- 22. At Bowerly Hall-22
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- 24. At Bowerly Hall-24
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- 26. At Bowerly Hall-26
- 27. At Bowerly Hall-27
- 28. At Bowerly Hall-28
WHAT shall we play?” Mary asked, putting her dolls down.
“We could use your tea set and make afternoon tea for your dolls. Or I could read you a story. What would you prefer?”
“Can we do both?”
“You can choose what we do today.”
“Will there be no lessons at all?” She squeezed her hands together hopefully.
“No lessons. Instead you must promise to get well. Peggy will bring you some food soon and I want you to eat it all up. Will you do that for me?”
She nodded, then slyly looked to her father. He was engrossed in a set of newspapers which had arrived.
“Will Papa have to eat all his food, too?”
He moved the papers down so that he could see her. His brow quirked in a mock frown.
“What’s this? What am I to be forced to do?”
Mary looked gleeful.
“You have to do what Amelia says, all day. Just like me.”
“Indeed?” Charles’s gaze flickered to my face and he looked amused. “And what will you have me do, Amelia?”
So I was no longer Miss Thorne. He obviously felt he knew me well enough to use my given name. Unless it was because of the informality of the nursery environment.
“I will have you take care of yourself,” I said, pretending to be severe, to hear Mary’s delighted giggles. “I will insist that every scrap of good food that is sent up is eaten. When you are better, I will insist on long, brisk country walks to build you up.”
He played along as Mary observed us both happily.
“Long country walks? Well, if I must, then of course I shall do so. On one condition.”
“And what condition would that be?” I asked, drawn into the silly game too far.
“That you should accompany me on these long outings.”
Oh, what enjoyment I should have if such a thing were possible. I felt a thrill surge through me − until I dampened it down. We were joking. That was all.
Except that, when I dared raise my head, he was waiting for an answer.
“I… I should like that very much,” I said plainly.
Mary sighed loudly, trying to pull her father’s attention back to her.
“I want my tea set now,” she told me. “You can be the grandmother and I will be the lovely lady of the house. My dollies will be our honoured guests.”
And so the day progressed. A beautiful posy of flowers arrived from Sarah and Charlotte with their very best wishes.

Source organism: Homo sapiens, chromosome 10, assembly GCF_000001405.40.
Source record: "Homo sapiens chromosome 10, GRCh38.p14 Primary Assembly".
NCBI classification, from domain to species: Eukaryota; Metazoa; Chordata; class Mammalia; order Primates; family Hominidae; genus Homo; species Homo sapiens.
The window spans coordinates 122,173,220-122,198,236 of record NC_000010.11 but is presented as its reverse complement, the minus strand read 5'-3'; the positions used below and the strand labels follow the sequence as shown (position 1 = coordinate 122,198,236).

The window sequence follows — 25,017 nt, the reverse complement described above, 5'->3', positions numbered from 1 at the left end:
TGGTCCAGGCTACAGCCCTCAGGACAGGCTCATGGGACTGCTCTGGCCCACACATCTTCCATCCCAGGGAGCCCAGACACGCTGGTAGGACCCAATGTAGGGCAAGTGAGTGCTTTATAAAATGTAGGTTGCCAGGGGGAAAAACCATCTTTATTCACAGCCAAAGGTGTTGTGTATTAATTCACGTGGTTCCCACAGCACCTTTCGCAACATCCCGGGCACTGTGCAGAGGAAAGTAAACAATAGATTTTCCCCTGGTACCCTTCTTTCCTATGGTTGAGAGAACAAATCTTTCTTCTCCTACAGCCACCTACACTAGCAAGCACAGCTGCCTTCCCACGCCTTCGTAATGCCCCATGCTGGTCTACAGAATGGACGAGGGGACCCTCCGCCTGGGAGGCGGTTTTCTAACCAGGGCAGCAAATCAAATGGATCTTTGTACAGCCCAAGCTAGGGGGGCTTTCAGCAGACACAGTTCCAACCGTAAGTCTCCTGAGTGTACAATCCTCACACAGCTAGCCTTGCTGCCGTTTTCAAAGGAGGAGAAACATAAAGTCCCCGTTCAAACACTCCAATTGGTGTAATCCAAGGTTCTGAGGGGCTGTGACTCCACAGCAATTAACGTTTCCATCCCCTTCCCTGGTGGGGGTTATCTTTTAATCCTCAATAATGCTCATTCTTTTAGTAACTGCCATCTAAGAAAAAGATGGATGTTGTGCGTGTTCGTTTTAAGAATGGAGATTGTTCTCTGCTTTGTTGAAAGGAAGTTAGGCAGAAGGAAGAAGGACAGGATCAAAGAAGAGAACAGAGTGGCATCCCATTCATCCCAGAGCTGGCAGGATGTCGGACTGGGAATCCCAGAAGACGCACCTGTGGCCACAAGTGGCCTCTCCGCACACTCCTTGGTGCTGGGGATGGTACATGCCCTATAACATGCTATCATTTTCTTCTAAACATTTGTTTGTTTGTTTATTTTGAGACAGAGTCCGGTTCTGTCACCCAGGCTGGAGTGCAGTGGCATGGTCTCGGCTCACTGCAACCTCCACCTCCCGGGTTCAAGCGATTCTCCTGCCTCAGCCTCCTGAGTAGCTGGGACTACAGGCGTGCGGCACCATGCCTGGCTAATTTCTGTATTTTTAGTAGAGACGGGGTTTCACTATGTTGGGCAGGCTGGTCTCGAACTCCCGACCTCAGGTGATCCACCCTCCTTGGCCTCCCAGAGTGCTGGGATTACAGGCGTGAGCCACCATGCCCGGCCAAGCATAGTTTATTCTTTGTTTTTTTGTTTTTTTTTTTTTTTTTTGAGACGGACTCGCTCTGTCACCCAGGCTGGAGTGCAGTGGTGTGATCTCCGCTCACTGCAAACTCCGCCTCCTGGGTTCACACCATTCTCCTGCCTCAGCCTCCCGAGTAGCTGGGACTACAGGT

I was glad they’d stayed away. The flowers were cheering and took centre stage in the nursery. Their sweet scent wafted in the air.
Charles took his leave of us at midday. He had work to do and felt fit enough to do it. Mary and I spent the afternoon reading and drawing until Peggy brought a tray of dinner for us both.
“She’s in a right old mood,” she grumbled, placing the tray on the table next the bed.
I didn’t need to ask who she meant.
“Shouting at me and Edna and Lil. Nothing we do is right. Lil’s down there chopping carrots with Mrs Bell snapping at her to go faster. Edna got into big trouble because the soup burned over.
“Then she tells me she’s told Mrs Dane I can’t have me day off on Sunday. I’m needed apparently ’cause she’s ’aving a day boiling up puddings. What am I going to tell me mam?”
“She sounds worse than usual.”
“Yes, she is. I don’t know why. She ought to be pleased the Williamses aren’t arriving after all. She’s only feeding her Ladyship and himself.” Peggy gave a great sigh and shrugged her shoulders. “Any road, here’s some soup, warmed bread and pork chops. Get that down you, Miss Mary, and it’ll make your teeth shine.”
Mary laughed before it ended in a giant cough.
She and I tucked into our meal with relish. Soon enough it was time for Mary to sleep and for me to slip away to my rooms.
Once in my sitting-room, I couldn’t settle. One of the maids had made up a fire. I sat beside it and tried to concentrate on my novel but the words danced in front of me.
With exasperation, I flung it down and went and lay on the bed. I must have dozed for I woke with a start. Disorientated, I struggled up. It was pitch black outside.
I rubbed my face. I would go downstairs and fetch some hot chocolate. There was no-one about as I headed down to the kitchen. It was clearly late. I began to think I’d have a wasted journey. Surely there would be no hot chocolate at this hour − but there was a light in the kitchen.
Mrs Bell jumped when I saw her.
“Oh, what do you want? I’m just… just locking up before I go to bed. Why are you wandering about so late?”
“Doesn’t Peggy usually lock up?” I said.
She scratched her head as if pondering my words. I noticed her bitten-down nails. Her mouth was pursed and she was twitchy.
“Peggy…” she echoed. “Well, I gave her the night off, didn’t I? Told her I’d lock up tonight.”
“She didn’t mention she had a night off when I saw her earlier. Only that she wasn’t getting her day off on Sunday.”
I wanted Mrs Bell to know how unfair I thought she was being on Peggy.
“That’s why I gave her tonight off.” There was a triumphant expression on her face, as if she’d tricked me. “Why are you down here?”
“I was hoping for some hot chocolate.”
“There isn’t any. Tell you what, if you go upstairs, I’ll bring you a pot on my way up.”
“Yes, yes. Only you need to go up. I’ll be ten minutes.”
She waved me away with fluttering hands.